See also

References

  1. ^ a b FDA Ponstel Label Updated February 19, 2008
  2. ^ a b Pringsheim T, Davenport WJ, Dodick D (April 2008). "Acute treatment and prevention of menstrually related migraine headache: evidence-based review". Neurology. 70 (17): 1555–63. doi:10.1212/01.wnl.0000310638.54698.36. PMID 18427072.
  3. ^ a b c d NIH LiverTox Database Mefenamic Acid Last updated June 23, 2015. Page accessed July 3, 2015
  4. ^ a b Jeffrey K. Aronson. Meyler's Side Effects of Analgesics and Anti-inflammatory Drugs. Elsevier, 2009 ISBN 9780080932941
  5. ^ a b Drugs.com drugs.com international listings for mefenamic acid Page accessed July 3, 2015
  6. ^ Hamilton, Richart (2015). Tarascon Pocket Pharmacopoeia 2015 Deluxe Lab-Coat Edition. Jones & Bartlett Learning. p. X. ISBN 9781284057560.
  7. ^ "Side effects for Mefenamic Acid". Medline Plus. National Institutes of Health.
  8. ^ FDA March 2008 FDA advisory
  9. ^ Prusakiewicz JJ, Duggan KC, Rouzer CA, Marnett LJ (August 2009). "Differential sensitivity and mechanism of inhibition of COX-2 oxygenation of arachidonic acid and 2-arachidonoylglycerol by ibuprofen and mefenamic acid". Biochemistry. 48 (31): 7353–5. doi:10.1021/bi900999z. PMID 19603831.
  10. ^ Whitehouse M. Drugs to Treat Inflammation: A Historical Overview. pp 707-729 in Frontiers in Medicinal Chemistry, Volume 4. Eds Rahman A, et al. Bentham Science Publishers, 2009 ISBN 9781608052073
  11. ^ US Patent 3,138,636
  12. ^ a b Marshall Sittig Pharmaceutical Manufacturing Encyclopedia Volume 1 A-K Archived 2007-10-23 at the Wayback Machine. Second Edition, Reprint Edition. Noyes Publications, 1988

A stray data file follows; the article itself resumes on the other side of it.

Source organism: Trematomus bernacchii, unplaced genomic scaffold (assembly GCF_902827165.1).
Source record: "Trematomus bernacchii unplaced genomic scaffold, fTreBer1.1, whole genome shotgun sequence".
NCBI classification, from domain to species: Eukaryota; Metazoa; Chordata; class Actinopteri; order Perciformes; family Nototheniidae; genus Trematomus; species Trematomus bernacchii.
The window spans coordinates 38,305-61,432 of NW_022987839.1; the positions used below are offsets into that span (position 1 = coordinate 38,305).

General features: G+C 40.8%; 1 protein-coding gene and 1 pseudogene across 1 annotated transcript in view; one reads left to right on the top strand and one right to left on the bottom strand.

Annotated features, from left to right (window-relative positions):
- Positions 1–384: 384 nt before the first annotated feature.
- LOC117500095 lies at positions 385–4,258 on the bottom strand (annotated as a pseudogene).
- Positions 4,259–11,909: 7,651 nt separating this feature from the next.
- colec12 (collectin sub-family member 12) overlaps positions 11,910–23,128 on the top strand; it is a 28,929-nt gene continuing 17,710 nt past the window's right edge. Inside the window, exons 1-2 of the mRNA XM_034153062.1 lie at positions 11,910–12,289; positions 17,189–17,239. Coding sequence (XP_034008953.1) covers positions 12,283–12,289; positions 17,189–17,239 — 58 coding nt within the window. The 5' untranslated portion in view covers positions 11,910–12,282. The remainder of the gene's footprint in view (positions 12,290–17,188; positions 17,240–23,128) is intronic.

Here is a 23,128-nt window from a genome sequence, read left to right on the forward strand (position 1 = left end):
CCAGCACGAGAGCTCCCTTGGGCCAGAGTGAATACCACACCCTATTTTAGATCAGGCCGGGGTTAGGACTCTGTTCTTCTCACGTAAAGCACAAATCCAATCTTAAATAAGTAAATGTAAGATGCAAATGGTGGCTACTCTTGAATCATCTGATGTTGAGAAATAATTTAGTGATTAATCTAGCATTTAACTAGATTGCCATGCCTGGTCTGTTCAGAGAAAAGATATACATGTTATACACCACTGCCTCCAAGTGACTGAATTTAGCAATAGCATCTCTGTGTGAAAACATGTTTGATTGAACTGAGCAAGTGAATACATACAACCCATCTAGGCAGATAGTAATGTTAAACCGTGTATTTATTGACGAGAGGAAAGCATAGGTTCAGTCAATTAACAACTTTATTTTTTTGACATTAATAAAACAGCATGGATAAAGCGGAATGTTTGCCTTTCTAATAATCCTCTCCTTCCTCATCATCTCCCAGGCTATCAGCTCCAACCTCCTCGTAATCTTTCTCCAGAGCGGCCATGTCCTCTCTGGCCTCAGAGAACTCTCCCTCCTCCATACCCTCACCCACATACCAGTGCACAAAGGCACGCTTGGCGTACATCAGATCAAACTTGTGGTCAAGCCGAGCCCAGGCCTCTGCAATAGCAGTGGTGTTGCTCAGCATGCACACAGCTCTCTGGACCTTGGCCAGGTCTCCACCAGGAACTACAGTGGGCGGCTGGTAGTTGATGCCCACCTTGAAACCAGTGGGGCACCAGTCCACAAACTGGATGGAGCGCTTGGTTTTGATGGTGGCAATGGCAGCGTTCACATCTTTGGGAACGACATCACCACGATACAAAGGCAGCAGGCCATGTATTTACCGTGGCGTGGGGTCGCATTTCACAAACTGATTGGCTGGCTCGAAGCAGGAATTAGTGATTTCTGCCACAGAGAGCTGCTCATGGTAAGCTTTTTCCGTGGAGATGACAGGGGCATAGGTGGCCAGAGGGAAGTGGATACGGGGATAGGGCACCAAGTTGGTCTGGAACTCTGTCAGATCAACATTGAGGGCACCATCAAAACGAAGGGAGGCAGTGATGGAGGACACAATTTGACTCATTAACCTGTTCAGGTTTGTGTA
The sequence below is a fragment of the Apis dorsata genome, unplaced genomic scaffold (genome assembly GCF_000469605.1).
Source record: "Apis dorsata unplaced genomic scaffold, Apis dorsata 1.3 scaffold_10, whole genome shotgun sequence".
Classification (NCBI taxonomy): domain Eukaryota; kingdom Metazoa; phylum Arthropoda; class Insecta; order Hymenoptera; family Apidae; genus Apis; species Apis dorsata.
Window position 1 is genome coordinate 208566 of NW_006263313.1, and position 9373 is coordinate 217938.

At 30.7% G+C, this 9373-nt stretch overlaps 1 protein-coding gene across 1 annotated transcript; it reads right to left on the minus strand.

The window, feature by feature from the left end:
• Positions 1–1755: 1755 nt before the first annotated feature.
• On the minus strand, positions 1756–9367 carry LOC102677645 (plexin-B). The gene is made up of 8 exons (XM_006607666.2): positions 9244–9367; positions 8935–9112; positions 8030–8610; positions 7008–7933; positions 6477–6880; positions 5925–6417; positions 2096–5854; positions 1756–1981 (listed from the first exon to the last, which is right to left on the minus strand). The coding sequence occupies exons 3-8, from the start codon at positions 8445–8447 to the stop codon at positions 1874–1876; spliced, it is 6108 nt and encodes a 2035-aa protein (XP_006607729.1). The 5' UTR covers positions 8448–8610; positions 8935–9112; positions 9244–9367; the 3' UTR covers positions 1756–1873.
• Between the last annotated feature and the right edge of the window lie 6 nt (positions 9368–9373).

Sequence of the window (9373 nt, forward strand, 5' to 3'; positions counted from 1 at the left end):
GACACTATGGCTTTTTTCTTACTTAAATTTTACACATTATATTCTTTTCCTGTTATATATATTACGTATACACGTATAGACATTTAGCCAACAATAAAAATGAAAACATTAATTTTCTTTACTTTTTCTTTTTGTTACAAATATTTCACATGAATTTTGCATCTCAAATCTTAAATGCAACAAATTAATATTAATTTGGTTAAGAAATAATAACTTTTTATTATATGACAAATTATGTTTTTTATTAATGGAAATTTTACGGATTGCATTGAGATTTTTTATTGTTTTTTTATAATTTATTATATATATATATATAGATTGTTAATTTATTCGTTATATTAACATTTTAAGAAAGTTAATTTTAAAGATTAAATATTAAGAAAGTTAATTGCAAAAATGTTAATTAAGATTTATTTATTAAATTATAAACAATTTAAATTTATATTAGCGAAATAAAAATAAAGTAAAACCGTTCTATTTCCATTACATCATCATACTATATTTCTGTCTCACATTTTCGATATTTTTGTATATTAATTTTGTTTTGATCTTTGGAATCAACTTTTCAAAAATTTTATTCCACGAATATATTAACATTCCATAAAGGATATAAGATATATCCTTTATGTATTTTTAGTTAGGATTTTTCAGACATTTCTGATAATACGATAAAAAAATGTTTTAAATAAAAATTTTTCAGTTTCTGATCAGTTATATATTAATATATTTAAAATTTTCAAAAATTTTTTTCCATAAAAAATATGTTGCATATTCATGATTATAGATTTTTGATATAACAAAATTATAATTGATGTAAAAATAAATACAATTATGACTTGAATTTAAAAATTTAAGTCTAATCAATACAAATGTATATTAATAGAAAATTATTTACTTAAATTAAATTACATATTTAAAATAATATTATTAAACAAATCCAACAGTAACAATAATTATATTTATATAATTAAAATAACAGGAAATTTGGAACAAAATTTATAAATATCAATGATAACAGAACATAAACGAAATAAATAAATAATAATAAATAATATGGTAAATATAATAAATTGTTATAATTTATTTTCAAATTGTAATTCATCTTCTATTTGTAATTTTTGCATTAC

13. ^ Drugs for Osteoarthritis. The Medical Letter, 56(1450):80-84, September 2014
  14. ^ https://www.medicinescomplete.com/mc/bnf/current/PHP6487-mefenamic-acid-non-proprietary.htm accessed 19th sept 2014
  15. ^ Trinus FP, Mokhort NA, Yagupol'skii LM, Fadeicheva AG, Danilenko VS, Ryabukha TK, Fialkov YA, Kirichek LM, Endel'man ÉS, Get'man GA (1977). "Mefenamic acid — A Nonsteroid Antiinflammatory Agent". Pharmaceutical Chemistry Journal. 11 (12): 1706–1711. doi:10.1007/BF00778304.
  16. ^ Joo Y, Kim HS, Woo RS, Park CH, Shin KY, Lee JP, Chang KA, Kim S, Suh YH (January 2006). "Mefenamic acid shows neuroprotective effects and improves cognitive impairment in in vitro and in vivo Alzheimer's disease models". Molecular Pharmacology. 69 (1): 76–84. doi:10.1124/mol.105.015206. PMID 16223958.
  17. ^ Daniels MJ, Rivers-Auty J, Schilling T, Spencer NG, Watremez W, Fasolino V, et al. (August 2016). "Fenamate NSAIDs inhibit the NLRP3 inflammasome and protect against Alzheimer's disease in rodent models". Nature Communications. 7: 12504. doi:10.1038/ncomms12504. PMID 27509875.
  18. ^ Miguel-Álvarez M, Santos-Lozano A, Sanchis-Gomar F, Fiuza-Luces C, Pareja-Galeano H, Garatachea N, Lucia A (February 2015). "Non-steroidal anti-inflammatory drugs as a treatment for Alzheimer's disease: a systematic review and meta-analysis of treatment effect". Drugs & Aging. 32 (2): 139–47. doi:10.1007/s40266-015-0239-z. PMID 25644018.
  19. ^ Jaturapatporn D, Isaac MG, McCleery J, Tabet N (February 2012). "Aspirin, steroidal and non-steroidal anti-inflammatory drugs for the treatment of Alzheimer's disease". The Cochrane Database of Systematic Reviews (2): CD006378. doi:10.1002/14651858.CD006378.pub2. PMID 22336816.
  20. ^ Wang J, Tan L, Wang HF, Tan CC, Meng XF, Wang C, Tang SW, Yu JT. "Anti-inflammatory drugs and risk of Alzheimer's disease: an updated systematic review and meta-analysis". Journal of Alzheimer's Disease. 44 (2): 385–96. doi:10.3233/JAD-141506. PMID 25227314.

Sources

  • MedlinePlus Drug Information: Mefenamic Acid. Last accessed September 28, 2005.
  • Ponstel Pharmacology, Pharmacokinetics, Studies, Metabolism - Mefenamic Acid - RxList Monographs. Last accessed September 28, 2005.
  • Consumption of NSAIDs and the Development of Congestive Heart Failure in Elderly Patients
  • NSAIDs May Increase Risk for Worsening Heart Failure